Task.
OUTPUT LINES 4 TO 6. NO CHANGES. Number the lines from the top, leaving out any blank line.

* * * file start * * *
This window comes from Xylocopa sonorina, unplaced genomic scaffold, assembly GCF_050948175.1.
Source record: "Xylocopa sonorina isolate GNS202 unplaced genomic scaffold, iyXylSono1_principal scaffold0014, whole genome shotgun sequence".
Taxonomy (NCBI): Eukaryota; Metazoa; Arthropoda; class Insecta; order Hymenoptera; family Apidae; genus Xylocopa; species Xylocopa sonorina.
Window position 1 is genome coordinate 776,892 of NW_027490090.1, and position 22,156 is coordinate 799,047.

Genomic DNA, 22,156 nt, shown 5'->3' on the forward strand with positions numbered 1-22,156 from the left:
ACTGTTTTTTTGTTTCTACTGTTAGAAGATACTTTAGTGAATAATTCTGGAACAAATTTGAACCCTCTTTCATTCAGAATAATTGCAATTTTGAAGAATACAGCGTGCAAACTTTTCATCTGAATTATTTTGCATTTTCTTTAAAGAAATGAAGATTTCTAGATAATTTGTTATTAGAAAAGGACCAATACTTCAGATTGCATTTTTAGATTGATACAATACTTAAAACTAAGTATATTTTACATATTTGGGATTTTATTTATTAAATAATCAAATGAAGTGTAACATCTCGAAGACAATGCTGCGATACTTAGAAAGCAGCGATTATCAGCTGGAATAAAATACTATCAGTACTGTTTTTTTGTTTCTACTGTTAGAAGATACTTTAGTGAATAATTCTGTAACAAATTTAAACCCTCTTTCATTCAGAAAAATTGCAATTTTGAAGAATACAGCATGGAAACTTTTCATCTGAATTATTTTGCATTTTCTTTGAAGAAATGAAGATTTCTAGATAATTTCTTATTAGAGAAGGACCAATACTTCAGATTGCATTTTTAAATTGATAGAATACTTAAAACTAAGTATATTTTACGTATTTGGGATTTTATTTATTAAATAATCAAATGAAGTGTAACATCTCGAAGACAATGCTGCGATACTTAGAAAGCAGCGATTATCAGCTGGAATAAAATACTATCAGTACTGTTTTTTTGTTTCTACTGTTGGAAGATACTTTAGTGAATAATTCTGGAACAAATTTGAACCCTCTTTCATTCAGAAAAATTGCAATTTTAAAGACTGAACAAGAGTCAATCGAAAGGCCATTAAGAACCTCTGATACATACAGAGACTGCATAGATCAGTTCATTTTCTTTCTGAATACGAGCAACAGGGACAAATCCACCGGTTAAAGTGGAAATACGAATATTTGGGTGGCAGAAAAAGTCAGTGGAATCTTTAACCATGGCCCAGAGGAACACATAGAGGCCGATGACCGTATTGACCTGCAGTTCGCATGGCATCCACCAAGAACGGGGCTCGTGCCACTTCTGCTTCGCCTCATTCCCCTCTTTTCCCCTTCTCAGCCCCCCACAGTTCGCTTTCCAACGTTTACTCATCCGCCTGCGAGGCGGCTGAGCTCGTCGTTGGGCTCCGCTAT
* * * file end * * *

Window position 1 is genome coordinate 776,892 of NW_027490090.1, and position 22,156 is coordinate 799,047.

Genomic DNA, 22,156 nt, shown 5'->3' on the forward strand with positions numbered 1-22,156 from the left:
ACTGTTTTTTTGTTTCTACTGTTAGAAGATACTTTAGTGAATAATTCTGGAACAAATTTGAACCCTCTTTCATTCAGAATAATTGCAATTTTGAAGAATACAGCGTGCAAACTTTTCATCTGAATTATTTTGCATTTTCTTTAAAGAAATGAAGATTTCTAGATAATTTGTTATTAGAAAAGGACCAATACTTCAGATTGCATTTTTAGATTGATACAATACTTAAAACTAAGTATATTTTACATATTTGGGATTTTATTTATTAAATAATCAAATGAAGTGTAACATCTCGAAGACAATGCTGCGATACTTAGAAAGCAGCGATTATCAGCTGGAATAAAATACTATCAGTACTGTTTTTTTGTTTCTACTGTTAGAAGATACTTTAGTGAATAATTCTGTAACAAATTTAAACCCTCTTTCATTCAGAAAAATTGCAATTTTGAAGAATACAGCATGGAAACTTTTCATCTGAATTATTTTGCATTTTCTTTGAAGAAATGAAGATTTCTAGATAATTTCTTATTAGAGAAGGACCAATACTTCAGATTGCATTTTTAAATTGATAGAATACTTAAAACTAAGTATATTTTACGTATTTGGGATTTTATTTATTAAATAATCAAATGAAGTGTAACATCTCGAAGACAATGCTGCGATACTTAGAAAGCAGCGATTATCAGCTGGAATAAAATACTATCAGTACTGTTTTTTTGTTTCTACTGTTGGAAGATACTTTAGTGAATAATTCTGGAACAAATTTGAACCCTCTTTCATTCAGAAAAATTGCAATTTTAAAGACTGAACAAGAGTCAATCGAAAGGCCATTAAGAACCTCTGATACATACAGAGACTGCATAGATCAGTTCATTTTCTTTCTGAATACGAGCAACAGGGACAAATCCACCGGTTAAAGTGGAAATACGAATATTTGGGTGGCAGAAAAAGTCAGTGGAATCTTTAACCATGGCCCAGAGGAACACATAGAGGCCGATGACCGTATTGACCTGCAGTTCGCATGGCATCCACCAAGAACGGGGCTCGTGCCACTTCTGCTTCGCCTCATTCCCCTCTTTTCCCCTTCTCAGCCCCCCACAGTTCGCTTTCCAACGTTTACTCATCCGCCTGCGAGGCGGCTGAGCTCGTCGTTGGGCTCCGCTAT